While Apple by most accounts is working on a wearable device of some sort (unofficially and already dubbed the iWatch), the number of conflicting reports about what the device will be able to do and how it will look is astounding.
One day, the iWatch is coming with a 2.5-inch display. A few weeks later comes a report that Apple is planning to release three iWatch models, with the largest display size being 1.8-inches. According to some, every iWatch model will feature a sapphire display. Others, meanwhile, claim that only the top of the line model will feature sapphire. Mass production will begin this month. Oh wait! There are technical hurdles so production is delayed.
In short, we know very little as to what this mythical iWatch will do and how it might look. And sure, theorizing about Apple's supposed next big thing can be entertaining, but some analysts have taken things a bit further and, rather bizarrely, have released sales projections for a device that doesn't even officially exist.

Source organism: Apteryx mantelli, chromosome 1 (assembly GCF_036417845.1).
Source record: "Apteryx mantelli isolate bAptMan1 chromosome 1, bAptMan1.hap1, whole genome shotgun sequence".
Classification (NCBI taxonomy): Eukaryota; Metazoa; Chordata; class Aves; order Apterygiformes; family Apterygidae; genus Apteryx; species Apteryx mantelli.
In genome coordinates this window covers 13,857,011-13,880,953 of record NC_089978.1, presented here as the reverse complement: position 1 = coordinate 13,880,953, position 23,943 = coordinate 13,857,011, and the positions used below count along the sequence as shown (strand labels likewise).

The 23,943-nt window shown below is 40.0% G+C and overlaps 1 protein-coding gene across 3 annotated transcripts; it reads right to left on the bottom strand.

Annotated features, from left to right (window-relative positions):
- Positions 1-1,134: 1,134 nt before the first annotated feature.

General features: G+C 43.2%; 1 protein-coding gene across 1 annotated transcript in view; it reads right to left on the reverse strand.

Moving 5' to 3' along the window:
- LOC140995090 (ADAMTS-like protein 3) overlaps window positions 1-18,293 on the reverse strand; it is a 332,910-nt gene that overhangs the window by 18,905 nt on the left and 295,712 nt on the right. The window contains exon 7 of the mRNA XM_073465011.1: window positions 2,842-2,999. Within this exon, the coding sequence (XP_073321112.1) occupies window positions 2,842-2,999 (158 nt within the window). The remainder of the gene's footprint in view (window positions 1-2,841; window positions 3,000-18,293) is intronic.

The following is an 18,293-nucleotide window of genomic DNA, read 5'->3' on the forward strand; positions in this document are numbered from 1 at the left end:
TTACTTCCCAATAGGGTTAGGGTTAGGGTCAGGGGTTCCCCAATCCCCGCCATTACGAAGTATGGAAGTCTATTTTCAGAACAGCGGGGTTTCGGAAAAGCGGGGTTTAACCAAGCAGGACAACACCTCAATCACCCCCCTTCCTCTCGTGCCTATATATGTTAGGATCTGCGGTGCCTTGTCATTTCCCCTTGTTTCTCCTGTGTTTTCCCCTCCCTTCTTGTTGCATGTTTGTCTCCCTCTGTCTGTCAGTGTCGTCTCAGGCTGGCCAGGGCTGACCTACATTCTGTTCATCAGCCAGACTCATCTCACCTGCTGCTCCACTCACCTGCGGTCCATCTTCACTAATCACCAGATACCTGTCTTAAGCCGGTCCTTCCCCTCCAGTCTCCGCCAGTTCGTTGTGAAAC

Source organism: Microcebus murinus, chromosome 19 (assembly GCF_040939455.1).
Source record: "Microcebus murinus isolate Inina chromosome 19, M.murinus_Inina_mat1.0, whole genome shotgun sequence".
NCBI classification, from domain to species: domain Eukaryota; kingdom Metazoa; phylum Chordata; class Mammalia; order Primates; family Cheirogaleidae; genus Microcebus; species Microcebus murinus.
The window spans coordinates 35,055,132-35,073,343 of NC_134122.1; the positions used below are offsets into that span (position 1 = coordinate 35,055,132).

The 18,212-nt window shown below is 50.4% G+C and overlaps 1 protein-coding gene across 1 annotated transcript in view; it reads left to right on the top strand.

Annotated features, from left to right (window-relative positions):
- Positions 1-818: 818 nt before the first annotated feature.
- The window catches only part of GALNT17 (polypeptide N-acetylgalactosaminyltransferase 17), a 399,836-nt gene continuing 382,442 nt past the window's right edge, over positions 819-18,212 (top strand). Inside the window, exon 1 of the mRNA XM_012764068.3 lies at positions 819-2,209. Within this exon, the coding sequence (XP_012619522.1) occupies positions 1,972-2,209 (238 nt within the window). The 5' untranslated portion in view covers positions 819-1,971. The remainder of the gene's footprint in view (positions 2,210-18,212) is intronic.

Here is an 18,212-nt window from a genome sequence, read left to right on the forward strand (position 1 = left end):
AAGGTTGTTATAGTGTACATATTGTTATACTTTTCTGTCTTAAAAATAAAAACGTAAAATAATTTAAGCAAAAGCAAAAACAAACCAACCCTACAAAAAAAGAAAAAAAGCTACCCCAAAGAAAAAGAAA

Katy Huberty of Morgan Stanley, for example, is already projecting Apple might sell upwards of 60 million iWatch units next year. But Huberty is not alone; other analysts have raised their price target for Apple shares based on iWatch sales projections. It's pure madness, I tell you!
Having a bit of fun with this nonsense, John Moltz recently put together a comical guide detailing how one should go about projecting iWatch sales figures. You see, it's all about the cosine.
Now, it might seem ridiculous to try to predict how many of a thing we know nothing about will sell, but it's simple, really. You just take the total number of watches ever sold ever, take the cosine (always take the cosine... take it AND RUN AND NEVER STOP RUNNING), adjust for inflation, apply the least squares method (because only squares wear smartwatches) and then - and this is the part people always forget - take back one kadam to honor the Hebrew God, whose iWatch this is.